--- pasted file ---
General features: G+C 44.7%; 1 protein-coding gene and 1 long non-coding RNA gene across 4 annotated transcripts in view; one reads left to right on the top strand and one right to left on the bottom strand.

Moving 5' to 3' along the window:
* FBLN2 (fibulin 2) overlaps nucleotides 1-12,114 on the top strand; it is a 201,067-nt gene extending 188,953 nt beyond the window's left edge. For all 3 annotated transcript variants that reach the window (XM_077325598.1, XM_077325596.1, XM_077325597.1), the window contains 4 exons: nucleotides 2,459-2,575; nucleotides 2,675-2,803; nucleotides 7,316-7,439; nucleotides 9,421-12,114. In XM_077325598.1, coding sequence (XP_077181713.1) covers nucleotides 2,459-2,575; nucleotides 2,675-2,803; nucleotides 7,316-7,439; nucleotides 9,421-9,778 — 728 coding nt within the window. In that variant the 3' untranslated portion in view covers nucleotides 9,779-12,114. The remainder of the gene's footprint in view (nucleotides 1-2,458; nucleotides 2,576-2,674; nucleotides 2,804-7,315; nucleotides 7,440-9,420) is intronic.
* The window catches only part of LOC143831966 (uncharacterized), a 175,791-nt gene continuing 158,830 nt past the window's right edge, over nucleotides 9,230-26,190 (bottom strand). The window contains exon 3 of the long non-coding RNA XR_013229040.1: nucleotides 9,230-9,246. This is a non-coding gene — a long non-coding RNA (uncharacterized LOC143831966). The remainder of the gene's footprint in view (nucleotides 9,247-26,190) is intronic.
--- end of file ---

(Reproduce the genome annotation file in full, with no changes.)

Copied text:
General features: G+C 44.7%; 1 protein-coding gene and 1 long non-coding RNA gene across 4 annotated transcripts in view; one reads left to right on the top strand and one right to left on the bottom strand.

Moving 5' to 3' along the window:
* FBLN2 (fibulin 2) overlaps nucleotides 1-12,114 on the top strand; it is a 201,067-nt gene extending 188,953 nt beyond the window's left edge. For all 3 annotated transcript variants that reach the window (XM_077325598.1, XM_077325596.1, XM_077325597.1), the window contains 4 exons: nucleotides 2,459-2,575; nucleotides 2,675-2,803; nucleotides 7,316-7,439; nucleotides 9,421-12,114. In XM_077325598.1, coding sequence (XP_077181713.1) covers nucleotides 2,459-2,575; nucleotides 2,675-2,803; nucleotides 7,316-7,439; nucleotides 9,421-9,778 — 728 coding nt within the window. In that variant the 3' untranslated portion in view covers nucleotides 9,779-12,114. The remainder of the gene's footprint in view (nucleotides 1-2,458; nucleotides 2,576-2,674; nucleotides 2,804-7,315; nucleotides 7,440-9,420) is intronic.
* The window catches only part of LOC143831966 (uncharacterized), a 175,791-nt gene continuing 158,830 nt past the window's right edge, over nucleotides 9,230-26,190 (bottom strand). The window contains exon 3 of the long non-coding RNA XR_013229040.1: nucleotides 9,230-9,246. This is a non-coding gene — a long non-coding RNA (uncharacterized LOC143831966). The remainder of the gene's footprint in view (nucleotides 9,247-26,190) is intronic.